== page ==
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What every Apple user should know about software updates



Software and applications

What every Apple user should know about software updates

Posted on
May 14, 2019 by

Kirk McElhearn

  How to tell if software updates are the real deal You use a lot of software and much of it is updated regularly. Apps updates – and also the operating system – can provide new features, performance enhancements, and bug fixes, and these solutions often address security issues to help protect you from potential threats. All of these are important and it is a good idea to keep the software up to date. (In most cases, at least.) That's how it is.

Get software updates on iOS

You get software updates on iOS in a number of ways. App updates are delivered in the App Store and operating system updates in the Settings app.

To check for updates in the App Store open the app and tap the Updates tab. If updates are available, press Update all to download all the new apps or press Update button next to a single app to just download one update .

You can choose to download iOS app updates automatically so you don't have to worry about doing this manually. Go to Settings> iTunes & App Stores and in the Automatic Downloads section of the screen, switch to Updates .

And to download automatic iOS operation system updates, go to Settings> General> Automatic Updates and change that setting. As you can see on that screen, iOS updates are automatically used overnight only when your iOS device is connected to a charger and Wi-Fi. Your iOS device will restart after each operating system update.

However, you will not necessarily automatically update your iOS device. For apps, you may not be surprised by new (or removed) features when you go to use an app. And for iOS, you may not be on the bleeding edge and download updates immediately after they are released. Although rare, there have been cases where iOS updates have caused problems with the iPhone and iPads, and Apple has had to pull them out and release revised versions of them. On the other hand, leaving automatic updates enabled will ensure that critical iOS updates will be installed on your device as soon as they become available, helping you keep your device safer.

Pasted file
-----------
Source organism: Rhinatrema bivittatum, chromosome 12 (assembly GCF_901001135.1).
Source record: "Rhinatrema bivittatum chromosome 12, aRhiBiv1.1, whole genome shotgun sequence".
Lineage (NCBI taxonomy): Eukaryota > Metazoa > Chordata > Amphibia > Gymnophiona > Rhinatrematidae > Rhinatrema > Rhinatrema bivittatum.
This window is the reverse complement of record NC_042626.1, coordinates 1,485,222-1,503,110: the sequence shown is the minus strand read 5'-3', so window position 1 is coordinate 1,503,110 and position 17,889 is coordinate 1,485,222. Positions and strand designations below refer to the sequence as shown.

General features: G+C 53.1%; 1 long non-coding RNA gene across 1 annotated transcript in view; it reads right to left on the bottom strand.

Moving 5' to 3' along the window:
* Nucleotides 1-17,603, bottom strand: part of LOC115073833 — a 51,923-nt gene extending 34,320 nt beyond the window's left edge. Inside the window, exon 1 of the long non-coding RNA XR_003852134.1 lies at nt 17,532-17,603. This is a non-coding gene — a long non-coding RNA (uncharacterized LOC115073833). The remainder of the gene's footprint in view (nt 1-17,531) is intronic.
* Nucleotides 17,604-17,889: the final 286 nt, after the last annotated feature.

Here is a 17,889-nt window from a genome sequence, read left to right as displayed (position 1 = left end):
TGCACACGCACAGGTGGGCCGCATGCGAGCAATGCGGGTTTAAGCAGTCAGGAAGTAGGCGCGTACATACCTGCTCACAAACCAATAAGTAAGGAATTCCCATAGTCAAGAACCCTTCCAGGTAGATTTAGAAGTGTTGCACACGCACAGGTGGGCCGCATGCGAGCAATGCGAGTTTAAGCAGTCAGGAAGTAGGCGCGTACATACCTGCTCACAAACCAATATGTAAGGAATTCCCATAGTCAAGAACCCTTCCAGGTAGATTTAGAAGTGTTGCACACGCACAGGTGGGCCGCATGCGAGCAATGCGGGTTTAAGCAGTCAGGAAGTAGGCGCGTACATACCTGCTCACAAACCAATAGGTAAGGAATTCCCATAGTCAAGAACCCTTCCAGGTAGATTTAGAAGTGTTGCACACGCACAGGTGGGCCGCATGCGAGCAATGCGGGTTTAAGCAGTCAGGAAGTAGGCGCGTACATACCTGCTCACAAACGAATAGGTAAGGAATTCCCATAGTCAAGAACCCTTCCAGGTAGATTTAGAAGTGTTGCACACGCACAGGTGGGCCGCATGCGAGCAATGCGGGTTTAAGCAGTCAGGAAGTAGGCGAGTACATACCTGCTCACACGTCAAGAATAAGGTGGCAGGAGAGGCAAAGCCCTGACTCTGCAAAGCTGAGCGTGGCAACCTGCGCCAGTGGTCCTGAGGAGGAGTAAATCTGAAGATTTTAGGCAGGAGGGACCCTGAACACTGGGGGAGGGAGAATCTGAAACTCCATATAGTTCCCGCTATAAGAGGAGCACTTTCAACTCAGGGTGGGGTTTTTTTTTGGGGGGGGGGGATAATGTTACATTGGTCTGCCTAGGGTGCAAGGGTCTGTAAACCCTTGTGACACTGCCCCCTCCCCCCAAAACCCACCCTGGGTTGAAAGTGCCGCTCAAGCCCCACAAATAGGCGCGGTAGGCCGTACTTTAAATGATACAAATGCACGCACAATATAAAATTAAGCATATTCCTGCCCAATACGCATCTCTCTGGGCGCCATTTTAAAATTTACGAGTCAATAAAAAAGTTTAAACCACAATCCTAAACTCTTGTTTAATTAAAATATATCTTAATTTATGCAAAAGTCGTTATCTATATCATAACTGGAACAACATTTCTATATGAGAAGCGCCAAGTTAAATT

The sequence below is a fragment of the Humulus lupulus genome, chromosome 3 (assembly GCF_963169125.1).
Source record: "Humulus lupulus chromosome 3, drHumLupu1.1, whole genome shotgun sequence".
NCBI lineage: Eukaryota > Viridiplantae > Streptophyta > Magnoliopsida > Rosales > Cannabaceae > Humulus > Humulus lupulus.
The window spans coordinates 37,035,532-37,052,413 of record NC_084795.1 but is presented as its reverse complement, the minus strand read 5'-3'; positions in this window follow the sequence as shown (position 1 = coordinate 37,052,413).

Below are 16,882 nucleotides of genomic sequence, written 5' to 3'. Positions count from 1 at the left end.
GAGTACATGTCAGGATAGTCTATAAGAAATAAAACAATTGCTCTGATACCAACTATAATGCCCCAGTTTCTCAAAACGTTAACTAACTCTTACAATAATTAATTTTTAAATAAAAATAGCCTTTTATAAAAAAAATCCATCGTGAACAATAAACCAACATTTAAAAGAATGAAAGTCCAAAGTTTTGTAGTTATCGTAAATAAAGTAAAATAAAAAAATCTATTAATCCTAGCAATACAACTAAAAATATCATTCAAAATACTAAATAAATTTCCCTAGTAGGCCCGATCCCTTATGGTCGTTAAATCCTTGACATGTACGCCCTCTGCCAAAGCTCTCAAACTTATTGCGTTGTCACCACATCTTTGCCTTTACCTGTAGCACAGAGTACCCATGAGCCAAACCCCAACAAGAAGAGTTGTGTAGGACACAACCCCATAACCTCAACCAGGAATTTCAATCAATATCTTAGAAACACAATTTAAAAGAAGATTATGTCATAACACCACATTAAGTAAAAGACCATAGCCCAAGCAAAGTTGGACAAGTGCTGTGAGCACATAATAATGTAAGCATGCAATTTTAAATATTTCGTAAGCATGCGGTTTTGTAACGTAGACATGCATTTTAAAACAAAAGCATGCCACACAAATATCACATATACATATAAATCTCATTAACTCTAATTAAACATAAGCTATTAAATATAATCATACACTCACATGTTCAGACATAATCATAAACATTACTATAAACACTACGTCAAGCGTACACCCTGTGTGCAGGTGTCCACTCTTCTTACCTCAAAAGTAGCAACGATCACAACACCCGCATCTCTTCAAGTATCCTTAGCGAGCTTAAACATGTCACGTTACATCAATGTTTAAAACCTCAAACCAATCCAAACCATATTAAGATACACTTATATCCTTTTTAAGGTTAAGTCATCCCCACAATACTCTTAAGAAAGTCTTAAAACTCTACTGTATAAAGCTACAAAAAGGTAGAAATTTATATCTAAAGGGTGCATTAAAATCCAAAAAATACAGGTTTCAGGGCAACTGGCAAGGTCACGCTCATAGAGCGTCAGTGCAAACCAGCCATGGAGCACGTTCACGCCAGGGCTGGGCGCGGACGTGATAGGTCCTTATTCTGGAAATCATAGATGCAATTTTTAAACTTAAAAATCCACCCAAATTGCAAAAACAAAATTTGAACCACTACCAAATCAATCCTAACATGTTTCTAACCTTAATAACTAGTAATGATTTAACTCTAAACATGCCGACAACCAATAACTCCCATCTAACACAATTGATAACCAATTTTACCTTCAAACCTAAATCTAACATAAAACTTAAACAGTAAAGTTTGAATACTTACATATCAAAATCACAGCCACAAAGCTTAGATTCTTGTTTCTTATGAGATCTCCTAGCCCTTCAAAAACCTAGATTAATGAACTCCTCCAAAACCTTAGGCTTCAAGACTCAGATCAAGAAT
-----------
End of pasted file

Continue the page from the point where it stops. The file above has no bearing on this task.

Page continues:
Get software updates on MacOS

The way to get updates on macOS is similar to the way iOS delivers updates – at least that's true if you get the bulk of the Mac software from the App Store. To update apps purchased or downloaded from the Mac App Store, open the app App Store and click Updates . (Note that the screen below is from macOS Mojave; earlier versions of macOS have the update button at the top instead of on the left side.)

For apps not purchased from the Mac App Store, the way to check if Updates vary. There is often an option for check for updates in the app's preferences or under app's name menu (next to the Apple menu at the top left of the screen), sometimes under About [the name of the app] as That's the case with Google Chrome, Mozilla Firefox, and Opera browsers. Some apps have their own update app, such as Microsoft AutoUpdate (included in Microsoft Office) and Intego's NetUpdate. Other Mac apps update using a framework like Sparkle. In some cases, an app will check for updates and then tell you to visit the developer's website to download the latest version of the app.